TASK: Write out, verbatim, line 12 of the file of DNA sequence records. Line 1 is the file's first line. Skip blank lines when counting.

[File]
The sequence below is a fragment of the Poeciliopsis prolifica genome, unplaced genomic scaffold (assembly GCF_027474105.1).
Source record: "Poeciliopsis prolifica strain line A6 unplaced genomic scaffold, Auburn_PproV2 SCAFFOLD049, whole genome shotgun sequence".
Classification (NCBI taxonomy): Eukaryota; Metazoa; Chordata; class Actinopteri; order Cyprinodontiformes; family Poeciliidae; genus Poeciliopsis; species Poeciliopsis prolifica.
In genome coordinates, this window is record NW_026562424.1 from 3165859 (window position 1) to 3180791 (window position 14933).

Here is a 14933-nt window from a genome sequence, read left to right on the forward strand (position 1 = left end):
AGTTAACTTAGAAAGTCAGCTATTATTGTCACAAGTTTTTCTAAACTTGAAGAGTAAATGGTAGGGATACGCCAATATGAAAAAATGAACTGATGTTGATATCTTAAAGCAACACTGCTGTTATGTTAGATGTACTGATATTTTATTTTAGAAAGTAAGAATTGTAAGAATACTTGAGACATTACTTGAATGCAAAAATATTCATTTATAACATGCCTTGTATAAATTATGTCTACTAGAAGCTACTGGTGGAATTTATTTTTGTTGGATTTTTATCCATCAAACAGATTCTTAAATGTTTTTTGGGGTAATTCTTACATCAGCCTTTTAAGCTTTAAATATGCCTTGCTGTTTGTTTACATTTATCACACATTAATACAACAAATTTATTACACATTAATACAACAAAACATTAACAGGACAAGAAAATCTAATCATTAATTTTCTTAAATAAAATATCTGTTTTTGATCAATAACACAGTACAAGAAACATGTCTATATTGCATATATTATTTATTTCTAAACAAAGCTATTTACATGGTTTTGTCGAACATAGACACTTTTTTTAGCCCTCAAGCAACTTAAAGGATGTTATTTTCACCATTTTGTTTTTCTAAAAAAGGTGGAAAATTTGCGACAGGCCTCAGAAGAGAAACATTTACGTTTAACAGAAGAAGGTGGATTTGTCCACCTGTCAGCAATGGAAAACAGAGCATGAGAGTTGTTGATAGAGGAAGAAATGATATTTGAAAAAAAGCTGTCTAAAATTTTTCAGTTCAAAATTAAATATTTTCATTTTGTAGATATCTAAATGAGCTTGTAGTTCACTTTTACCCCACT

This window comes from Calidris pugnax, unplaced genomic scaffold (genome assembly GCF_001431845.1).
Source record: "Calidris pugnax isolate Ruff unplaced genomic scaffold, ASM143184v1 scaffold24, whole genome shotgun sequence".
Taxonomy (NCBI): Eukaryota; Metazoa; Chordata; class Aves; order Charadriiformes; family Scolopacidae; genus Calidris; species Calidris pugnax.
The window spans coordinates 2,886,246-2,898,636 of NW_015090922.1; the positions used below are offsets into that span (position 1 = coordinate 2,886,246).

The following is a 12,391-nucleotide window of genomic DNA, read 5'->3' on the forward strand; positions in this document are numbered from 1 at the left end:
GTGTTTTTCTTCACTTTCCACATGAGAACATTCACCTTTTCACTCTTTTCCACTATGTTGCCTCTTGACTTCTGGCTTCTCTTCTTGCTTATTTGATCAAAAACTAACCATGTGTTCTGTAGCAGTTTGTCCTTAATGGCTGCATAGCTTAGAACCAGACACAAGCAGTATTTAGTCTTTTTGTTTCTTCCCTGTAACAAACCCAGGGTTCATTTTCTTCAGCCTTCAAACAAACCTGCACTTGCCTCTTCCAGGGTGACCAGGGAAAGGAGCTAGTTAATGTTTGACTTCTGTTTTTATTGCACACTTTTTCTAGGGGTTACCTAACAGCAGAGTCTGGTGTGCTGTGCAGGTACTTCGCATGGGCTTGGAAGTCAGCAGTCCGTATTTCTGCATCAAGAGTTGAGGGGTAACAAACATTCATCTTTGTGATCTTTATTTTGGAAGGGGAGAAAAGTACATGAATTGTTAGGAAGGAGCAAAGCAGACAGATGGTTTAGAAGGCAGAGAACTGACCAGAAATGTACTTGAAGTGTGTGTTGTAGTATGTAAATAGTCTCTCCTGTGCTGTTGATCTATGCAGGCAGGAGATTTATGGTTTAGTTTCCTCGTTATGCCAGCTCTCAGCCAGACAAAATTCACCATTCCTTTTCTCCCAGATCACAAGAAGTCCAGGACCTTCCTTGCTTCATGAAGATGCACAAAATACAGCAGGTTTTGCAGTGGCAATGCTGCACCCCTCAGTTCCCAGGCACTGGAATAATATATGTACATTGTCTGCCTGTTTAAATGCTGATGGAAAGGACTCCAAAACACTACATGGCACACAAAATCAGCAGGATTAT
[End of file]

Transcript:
GTGTTTTTCTTCACTTTCCACATGAGAACATTCACCTTTTCACTCTTTTCCACTATGTTGCCTCTTGACTTCTGGCTTCTCTTCTTGCTTATTTGATCAAAAACTAACCATGTGTTCTGTAGCAGTTTGTCCTTAATGGCTGCATAGCTTAGAACCAGACACAAGCAGTATTTAGTCTTTTTGTTTCTTCCCTGTAACAAACCCAGGGTTCATTTTCTTCAGCCTTCAAACAAACCTGCACTTGCCTCTTCCAGGGTGACCAGGGAAAGGAGCTAGTTAATGTTTGACTTCTGTTTTTATTGCACACTTTTTCTAGGGGTTACCTAACAGCAGAGTCTGGTGTGCTGTGCAGGTACTTCGCATGGGCTTGGAAGTCAGCAGTCCGTATTTCTGCATCAAGAGTTGAGGGGTAACAAACATTCATCTTTGTGATCTTTATTTTGGAAGGGGAGAAAAGTACATGAATTGTTAGGAAGGAGCAAAGCAGACAGATGGTTTAGAAGGCAGAGAACTGACCAGAAATGTACTTGAAGTGTGTGTTGTAGTATGTAAATAGTCTCTCCTGTGCTGTTGATCTATGCAGGCAGGAGATTTATGGTTTAGTTTCCTCGTTATGCCAGCTCTCAGCCAGACAAAATTCACCATTCCTTTTCTCCCAGATCACAAGAAGTCCAGGACCTTCCTTGCTTCATGAAGATGCACAAAATACAGCAGGTTTTGCAGTGGCAATGCTGCACCCCTCAGTTCCCAGGCACTGGAATAATATATGTACATTGTCTGCCTGTTTAAATGCTGATGGAAAGGACTCCAAAACACTACATGGCACACAAAATCAGCAGGATTAT